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Lockhart Post Register Newspaper Archive: December 1, 1927 - Page 1

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Publication: Lockhart Post Register

Location: Lockhart, Texas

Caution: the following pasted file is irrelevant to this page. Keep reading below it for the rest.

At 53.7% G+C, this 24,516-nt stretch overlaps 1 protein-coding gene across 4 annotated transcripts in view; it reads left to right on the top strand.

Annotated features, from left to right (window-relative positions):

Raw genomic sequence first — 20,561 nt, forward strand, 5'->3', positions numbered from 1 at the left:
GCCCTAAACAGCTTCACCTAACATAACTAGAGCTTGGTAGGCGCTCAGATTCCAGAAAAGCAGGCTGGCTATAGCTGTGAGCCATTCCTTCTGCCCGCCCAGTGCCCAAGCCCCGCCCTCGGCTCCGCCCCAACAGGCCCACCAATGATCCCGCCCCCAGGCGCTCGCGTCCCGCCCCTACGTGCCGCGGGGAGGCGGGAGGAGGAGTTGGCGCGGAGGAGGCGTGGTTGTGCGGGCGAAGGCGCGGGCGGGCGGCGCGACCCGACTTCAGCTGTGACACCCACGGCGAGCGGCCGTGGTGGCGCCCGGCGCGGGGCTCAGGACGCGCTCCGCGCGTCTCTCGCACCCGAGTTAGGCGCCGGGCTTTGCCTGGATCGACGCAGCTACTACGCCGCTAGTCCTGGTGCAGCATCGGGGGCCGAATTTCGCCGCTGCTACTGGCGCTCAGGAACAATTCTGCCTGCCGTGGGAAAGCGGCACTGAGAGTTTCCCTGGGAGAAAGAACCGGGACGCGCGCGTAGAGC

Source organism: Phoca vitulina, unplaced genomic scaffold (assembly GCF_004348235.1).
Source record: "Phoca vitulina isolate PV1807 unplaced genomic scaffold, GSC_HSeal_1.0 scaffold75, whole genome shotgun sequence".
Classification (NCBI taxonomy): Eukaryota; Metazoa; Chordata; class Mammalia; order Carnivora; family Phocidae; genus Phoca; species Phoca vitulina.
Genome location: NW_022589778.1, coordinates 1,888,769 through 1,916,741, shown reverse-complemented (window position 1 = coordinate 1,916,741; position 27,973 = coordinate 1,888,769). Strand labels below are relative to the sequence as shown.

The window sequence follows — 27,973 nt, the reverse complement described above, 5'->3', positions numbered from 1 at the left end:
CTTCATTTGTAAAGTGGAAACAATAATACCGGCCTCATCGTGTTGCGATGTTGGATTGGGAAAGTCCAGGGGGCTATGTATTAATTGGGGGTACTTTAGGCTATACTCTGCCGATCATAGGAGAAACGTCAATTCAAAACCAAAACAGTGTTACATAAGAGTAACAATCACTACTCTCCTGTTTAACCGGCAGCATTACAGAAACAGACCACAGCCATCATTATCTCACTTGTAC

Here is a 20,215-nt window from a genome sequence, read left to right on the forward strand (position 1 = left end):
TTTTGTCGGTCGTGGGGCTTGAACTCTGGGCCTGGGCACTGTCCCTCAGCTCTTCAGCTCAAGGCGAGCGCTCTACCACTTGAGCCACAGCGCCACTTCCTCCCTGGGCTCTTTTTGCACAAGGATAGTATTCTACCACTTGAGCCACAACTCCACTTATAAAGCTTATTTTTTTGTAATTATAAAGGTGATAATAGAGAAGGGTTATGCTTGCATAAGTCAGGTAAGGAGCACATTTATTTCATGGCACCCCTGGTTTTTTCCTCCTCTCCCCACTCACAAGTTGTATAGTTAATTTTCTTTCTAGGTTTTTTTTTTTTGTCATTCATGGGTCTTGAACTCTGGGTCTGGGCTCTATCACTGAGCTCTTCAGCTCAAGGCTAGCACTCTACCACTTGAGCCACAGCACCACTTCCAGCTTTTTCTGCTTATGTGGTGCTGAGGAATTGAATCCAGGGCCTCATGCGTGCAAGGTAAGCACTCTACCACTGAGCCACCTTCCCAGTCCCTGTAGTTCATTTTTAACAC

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   Lockhart Post Register (Newspaper) - December 1, 1927, Lockhart, Texas                                Corhhart SIXTEEN PAGES THIS ISSUE SECTION I. THE LOCKHART POST Established 1899 Register THE LOCKHART REGISTER Established 1879 FOfrTY-EIGHTH YEAR LOCKHART, TEXAS'   THURSDAY, DECEMBER 1, 1027 NUMBER 48 COUNTY COURT NOW IN SESSION County Court met in regular session Monday and the ease of the State of Texas vs. the Magnolia Petroleum Company went to trial. The. case involves the charge of .stream pollution and an array of legal talent represents each side. It has not been finished as we go to press. _----o--- Rail on S. P. Track Endangers Sap Train On Wednesday evening' of last week as the Southern Pacific passenger train came toward Lockhart, it struck a rail on the track near Burdette. The rail was pushed from the track by the wheel of the engine and damage averted. Officers who made investigation are inclined to believe that laying the rail on the track was the act of mischievous boys as only one end was on Effort lo wreck the train would have prompted the placing of the obstacle squarely iii the path of the engine in order to derail the train. Santa Claus at J.C. Penney Co. Saturday Word has just been received that Santa ('Luis will cane) all previous engagement-, and < ome to Lockhart, for the purpose of interviewing the children of Lockhart and surrounding j tj,,,, territory. The J I'. Penney f'umpany store will play host to the distinguished visitor, and Manager Ferguson .-ays that Santa is very anxious to have the little i.ne.- call in and let him know in advance juM what they want for Christina-1. Because of pressing engagements, Santa will be here only from {V.'.XO until Saturday morn- ing, December .'ird. THE STREETS OF LOCKHART By Wm. M. Schofield, Mayor History A horse drawn vehicle mired in the streets of Lockhart, with men up to their knees in slime digging the black mud from the wheels was not an uncommon sight twenty-five years ago. Then there was a cry for graveled streets. A fund was raised by popular subscription to gravel the street from the public square to the. M. K. & T. station. This improvement demonstrated the value of graveled streets. The public square was graveled in 1904, during the administration of Hon. E. M. Storey. Some gravel had been dumped there at previous times but the coat of 1904 redeemed that section from "bottomless" mud. At times thereafter the square became sloppy but never mirey. Graveled roads or streets were in those  days   called   permanent   roads. I even by government expert ^ at Washington I). C. After the square was graveled in r.MM, holes appeared on the surface, a matter that now would create no concern, and men could be seen examining the holes, some arguing that the material was picked up from the top and others contending it sank into the ground that in time all of it would sink and hence "permanent" street- could not be built on black waxy soil. But the laying of gravel proceeded and its advantages each year became more apparent. The city council during the administration of Can He Get Them All In? - By Albert T. Reid T11A N K S(. IVIN (;  SKRY H ICS Thanksgiving si odist church were gregation of the each vear on this rvices at the Meth-attended by a (�on-usual size present occasion. The song service was congregational singing led by a choir a-scmbicd as   people   came   in.   It   wa: Supt. W. I). Not ley an*' lion  of  fine  old   hymn praise. The sermon was preached by Leslie K. Bailey, pastor ,.f the bytei-jan rhurch. and was appeal   to   the   people   fo) pressions of gratitude ings America enjoys. led by used a selec-.  appropriate Rev. Pres-an earnest more  ex-the hlcss- K. M. Storey adopted th" policy of cooperation with citizens in street! construction, .-  according to the) amount of traffic served, the city i paid one-third, one-half or two-thirds j vhe cost of tile streets. People availed | themselves of the city's   polled machinerv ! The high cost of is   with   hiied but   two were and motor pro installed. Result After the Thanksgiving day game in which A. ivr M. College cleaned up Texas University, the Lockhart contingent in A. & M. came home for the week. Lockhart was well represented at the game by friends of both institutions of learning. GEORGE C. JOHNSON DEAD u:\ia! pinkish a rare sac judg Mr. Hi pecan--. Loc I- poclu t variet \ ck hart. be Jthe surfacing proposition uinler con-I sidei ation a long time. :    If the surfacing could be done as 'the highway commission is doing the j work on either side of the city limits, the task would not be great. The city could at once join with the highway and proceed thru the town. But the side* of the surfaced streets should be curbed at the sidewalks and the surfacing extended from curb to curb, eliminating the perpetual nuisance of the lateral ditch, filled with mud, trash and filth, and grown in weeds. We believe that the majority of citizens are agreed that surfacing in built up portions of the town should be laid between curbs and the surfacing on the outer districts should be on a flattened surface so that, the street may be widened to a curb. The work of building curbs or laying surfacing involves no mystery- all of it can be done by workmen of Lockhart. How shall the work be done? Shall it be by a bond issue or by a maintenance tax? Shall it be by the citizens building their own curbs and the city doing the surfacing'? The city officials have been in consultation with many contractors and firms selling material. People want surfaced streets in Lockhart. Whether the work begins in a few months or a few years, the question is one upon which people should begin to inform themselves. The majority of towns are doing this .surfacing without n bond issue. What do the people of Lockhnrt deulr* I    To help promote the sale of Texas j Food Products, W. II. Fehrenkamp of i Fehrenkamp's  Bakery is baking the j largest cake ever seen in this part of � the state to be sliced and served   at j Lamb's Grocery during the three day display and sale of Texas Grown and Packed Food Products, j    Mr. Fehrenkamp is using only Tex-' as products - Texas flour, donated by the Pioneer Mills of San Antonio, Texas   extracts,   sugar,   shortening, butter and pecans.   It will be almost as big as a barrel, and will be served free to all visitors to Lamb's Grocery on Thursday, Friday and Saturday of this week" A number of Caldwell County farm i ors have brought in winter vegetables butter, honey, egg;1, and other pro- | ducts in addition to the many Texas I products assembled for this sale by \ Mr. Lamb. It  is claimed that  at  least  '20,000. new jobs would be created in South west Texas alone if everybody called for home raised and    home    packed products. Part of every dollar spent for Texas products comes back to us, and those who patronize this sale will be boosting Texas prosperity. Mystery bags containing useful articles will be given free at the store during this sale. Col. Baker of Baker's Theatre has donated a quantity of free tickets to his theatre. These tickets will be found in a number of the bags which will be given to customers of Lamb's Grocery during the three days. DATE CHANGED The Lockhart Delphian Society will give a benefit game party at the Masonic Temple Friday, December 2nd, afternoon and evening. You may play bridge, forty-two, dominoes, euchre, bunco and scatt. Table prizes will be given. Home made candy will be sold. Afternoon games begin at 1:00; evening at K o'clock. Admission, ,r>0c for each afternoon and night. Make your reservations early. Proceeds will be applied to building a community club house. Remember the date, Friday, December 2nd. Alvis Chambliss, O. S. Alexander and Homer Magee returned last week from a tour of the Rio Grande Valley. They were much pleased with what thoy saw there. "Ben-Hur." a Metro-Goldwyn-May-er production made in Italy and in California, by special arrangement with A. L. Erlanger, Charles B. Dillingham and F. Ziegfeld, Jr., will have its premiere here at the Baker Theatre next Wednesday and Thursday December 7th and 8th, opening a special engagement. The picture | was directed by Fred Niblo, and the history of its three years in work is a real-life odyssey of enterprise and adventuring, culminating with the completion of the Antioch circus and race course and the filming of the great chariot race twixt Messala and Ben-Hur. General Lew Wallace wrote "Ben-Hur" half a century ago  (1875-80), and its success as a novel was followed in 1809 by its dramatization. ! The stage spectacle held the boards i for twenty-two seasons, in which it 1 became the most widely-known stage ! offering in America.   In   picturizing , the work, Metro-Goldwyn-Mayer has j enjoyed the immense advantage for | the movies of a story laid in outdoor ! scenes and characterized by the splon-'� dor and pomp of Graeco-Roman mil-� ieti in the time of Christ. Among the ! greater scenes on which the  Newer j Art   has  lavished   its   resources  are j those of the Wise Men and the Star i of  Bethlehem. Jerusalem  under Ro-I man occupation, the sea battle twixt Greeks and Romans, the life in Antioch and the chariot race, the hero's assembling  of  his   Galilean  legions, the finding of his mother and sister in the Yale of Ilinnom, and the miraculous healing wrought by the Divine power. These scenes are knit together by a story of love and revenge to which the romance of Ben-Hur and Esther, the intrigues of Messala and the wiles of Iras, lend engrossing interest.   Ramon Navarro (in the tit'e part),    Betty Bronson,    Francis  X. Bushman,  May McAvoy, Claire  McDowell, Kathleen  Key, Carmel  Myers, Nigel de Brulier, Mitchell Lewis, Frank Currier, are some of the principal players. 1, 1<:G ION AI RES N OTIC-K Henry T. Rainey Post No. 41 American Legion, will hold their annul election of officers at the next regular meeting, Tuesday December (5th. You are urgently requested to be present. Again 1 place ommendation on my personal rec " B FN     II I* R " It in the costliest, and the most magnificent picture ever flashed on the screen. You will make no mistake in seeing it next Wednesday or Thursday. -A. D. BAKER POST OFFICE DEPT., Washington, D. WRAPPING AND PACKING All parcels must be securely wrapped or packed. Use strong paper and heavy twine. SPECIAL PACKING Umbrellas, canes, golf stick*, should be reinforced their full length by strong strips of wood tightly wrap ped and tied to withstand transportation. Hats: Packed in strong corrugated or fiber boxes. Ordinary pasteboard hat boxes must be crated. Ladies' hats and stiff hats easily damaged should be marked "FRAGILE." Shoes: Pack in strong boxes, preferably corrugated cardboard. Wrap with strong paper securely tied wifch heavy twine. Cut flowers: Place in strong suitable boxes of wood, tin, or heavy corrugated cardboard. Wrap with tisww to retain moisture. Candies: Inclose in strong outside boxes or containers. Drawings, paintings, unmounted maps, etc. Pack or wrap in strong material to avoid damage. When not flat, roll around a wooden core a*d then wrap and tie carefully or plaee in strong pasteboard tube. Sharp-pointed or sharp-edged instruments or tools must have points and edges fully guarded to prevent injury to clerks in handling or damage to other mail. Crate suitably or thoroughly wrap so that they can sot cut through the wrapping. FRAGILE OBJECTS Articles easily broken or crushed must be crated or securely wrapped. Use liberal quantities of excelsior, or like material, in, around, and betwee� the articles and the outside container Glassware, fragile toys, crockery must be packed so as to prevent the escape of particles or pieces if broken in transit. Cigars: Ordinary boxes of cigars wrapped in paper only will not be accepted. Pack in a manner to prevent damage by shock or jar. Wrap h\ corrugated pasteboard or similar material. All articles easily broken or damaged must be plainly marked "FRAG ILK." PERISHABLE MATTER Articles likely to spoil within the time reasonably required for transportation and delivery will not be accepted for mailing. Wrap or pack carefully, according to contents, and plainly mark till such parcels, "PERISHABLE." Use special-delivery stamps to expedite delivery. ADDRESSES Addresses should be complete, with house number and name of street, post-office box or rural route numbe*, and typed or plainly written in ink.. A return card should be placed in the tipper left comer of every piece of mail. If a tag is used, the addreiw and return card should also be written on the wrapper for use if tag in lost, and a copy of the address should be inclosed inside the parcel. POSTAGE Postage must be. fully prepaid on all mail. Affix the required amount be postage in the upper right corner. Full information concerning postage rates can be obtained at the parcel-post or stamp window. LIMIT OF WEIGHT AND SIZE No parcel may be more than SI inck-i es in length and girth combined. For delivery locally and in the first, second and third zones, 70 pounds is the maximum weight; in all other zone*. f'O pounds. -.....-------o......-..... Dr. William P. Morgan of Dallas spent a few days last week with He parents. Dr. and Mrs. W. M. MorgMi